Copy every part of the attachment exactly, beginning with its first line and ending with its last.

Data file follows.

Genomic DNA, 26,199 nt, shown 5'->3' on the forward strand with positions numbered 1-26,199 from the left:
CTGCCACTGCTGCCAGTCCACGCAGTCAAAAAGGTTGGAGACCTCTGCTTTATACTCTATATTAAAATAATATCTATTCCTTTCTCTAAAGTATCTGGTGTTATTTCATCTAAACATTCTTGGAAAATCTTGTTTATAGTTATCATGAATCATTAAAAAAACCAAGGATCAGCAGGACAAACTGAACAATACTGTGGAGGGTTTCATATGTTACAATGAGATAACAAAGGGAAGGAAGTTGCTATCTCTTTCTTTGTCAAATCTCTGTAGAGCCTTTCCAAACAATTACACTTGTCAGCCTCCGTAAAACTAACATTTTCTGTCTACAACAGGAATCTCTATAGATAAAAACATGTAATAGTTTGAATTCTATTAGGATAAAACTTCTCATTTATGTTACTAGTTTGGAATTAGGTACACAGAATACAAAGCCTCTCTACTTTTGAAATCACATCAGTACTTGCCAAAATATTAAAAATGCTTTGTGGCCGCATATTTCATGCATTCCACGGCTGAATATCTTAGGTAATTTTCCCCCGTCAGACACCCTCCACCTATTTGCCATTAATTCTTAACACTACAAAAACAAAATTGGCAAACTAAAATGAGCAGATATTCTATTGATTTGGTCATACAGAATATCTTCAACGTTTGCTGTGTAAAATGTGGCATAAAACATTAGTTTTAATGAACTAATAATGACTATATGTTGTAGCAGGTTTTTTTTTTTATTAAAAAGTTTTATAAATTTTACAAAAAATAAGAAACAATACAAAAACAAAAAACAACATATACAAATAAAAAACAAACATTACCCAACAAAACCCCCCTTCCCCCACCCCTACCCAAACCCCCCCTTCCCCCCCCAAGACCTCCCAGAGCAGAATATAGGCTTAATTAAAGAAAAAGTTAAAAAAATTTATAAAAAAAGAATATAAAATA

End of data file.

Genomic DNA, 26,199 nt, shown 5'->3' on the forward strand with positions numbered 1-26,199 from the left:
CTGCCACTGCTGCCAGTCCACGCAGTCAAAAAGGTTGGAGACCTCTGCTTTATACTCTATATTAAAATAATATCTATTCCTTTCTCTAAAGTATCTGGTGTTATTTCATCTAAACATTCTTGGAAAATCTTGTTTATAGTTATCATGAATCATTAAAAAAACCAAGGATCAGCAGGACAAACTGAACAATACTGTGGAGGGTTTCATATGTTACAATGAGATAACAAAGGGAAGGAAGTTGCTATCTCTTTCTTTGTCAAATCTCTGTAGAGCCTTTCCAAACAATTACACTTGTCAGCCTCCGTAAAACTAACATTTTCTGTCTACAACAGGAATCTCTATAGATAAAAACATGTAATAGTTTGAATTCTATTAGGATAAAACTTCTCATTTATGTTACTAGTTTGGAATTAGGTACACAGAATACAAAGCCTCTCTACTTTTGAAATCACATCAGTACTTGCCAAAATATTAAAAATGCTTTGTGGCCGCATATTTCATGCATTCCACGGCTGAATATCTTAGGTAATTTTCCCCCGTCAGACACCCTCCACCTATTTGCCATTAATTCTTAACACTACAAAAACAAAATTGGCAAACTAAAATGAGCAGATATTCTATTGATTTGGTCATACAGAATATCTTCAACGTTTGCTGTGTAAAATGTGGCATAAAACATTAGTTTTAATGAACTAATAATGACTATATGTTGTAGCAGGTTTTTTTTTTTATTAAAAAGTTTTATAAATTTTACAAAAAATAAGAAACAATACAAAAACAAAAAACAACATATACAAATAAAAAACAAACATTACCCAACAAAACCCCCCTTCCCCCACCCCTACCCAAACCCCCCCTTCCCCCCCCAAGACCTCCCAGAGCAGAATATAGGCTTAATTAAAGAAAAAGTTAAAAAAATTTATAAAAAAAGAATATAAAATA